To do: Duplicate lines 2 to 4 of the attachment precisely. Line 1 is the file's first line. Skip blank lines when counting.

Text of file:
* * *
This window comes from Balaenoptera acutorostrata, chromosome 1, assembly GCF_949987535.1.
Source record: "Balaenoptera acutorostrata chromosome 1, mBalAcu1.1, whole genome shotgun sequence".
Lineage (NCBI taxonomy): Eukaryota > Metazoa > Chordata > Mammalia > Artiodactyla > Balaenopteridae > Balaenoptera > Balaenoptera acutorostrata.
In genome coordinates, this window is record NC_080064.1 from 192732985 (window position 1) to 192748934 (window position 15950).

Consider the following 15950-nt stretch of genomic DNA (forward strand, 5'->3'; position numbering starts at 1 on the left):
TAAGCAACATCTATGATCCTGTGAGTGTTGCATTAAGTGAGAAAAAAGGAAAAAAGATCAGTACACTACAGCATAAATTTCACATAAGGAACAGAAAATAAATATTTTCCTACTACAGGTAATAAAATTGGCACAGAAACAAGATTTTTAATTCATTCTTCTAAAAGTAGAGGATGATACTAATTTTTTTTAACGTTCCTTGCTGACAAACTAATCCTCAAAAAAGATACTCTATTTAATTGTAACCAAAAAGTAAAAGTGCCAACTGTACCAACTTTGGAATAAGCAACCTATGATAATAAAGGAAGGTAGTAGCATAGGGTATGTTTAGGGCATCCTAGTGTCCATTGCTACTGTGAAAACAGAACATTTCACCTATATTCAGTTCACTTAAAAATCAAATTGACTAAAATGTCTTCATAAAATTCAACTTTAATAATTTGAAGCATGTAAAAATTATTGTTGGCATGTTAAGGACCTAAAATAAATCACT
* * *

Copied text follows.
Source record: "Balaenoptera acutorostrata chromosome 1, mBalAcu1.1, whole genome shotgun sequence".
Lineage (NCBI taxonomy): Eukaryota > Metazoa > Chordata > Mammalia > Artiodactyla > Balaenopteridae > Balaenoptera > Balaenoptera acutorostrata.
In genome coordinates, this window is record NC_080064.1 from 192732985 (window position 1) to 192748934 (window position 15950).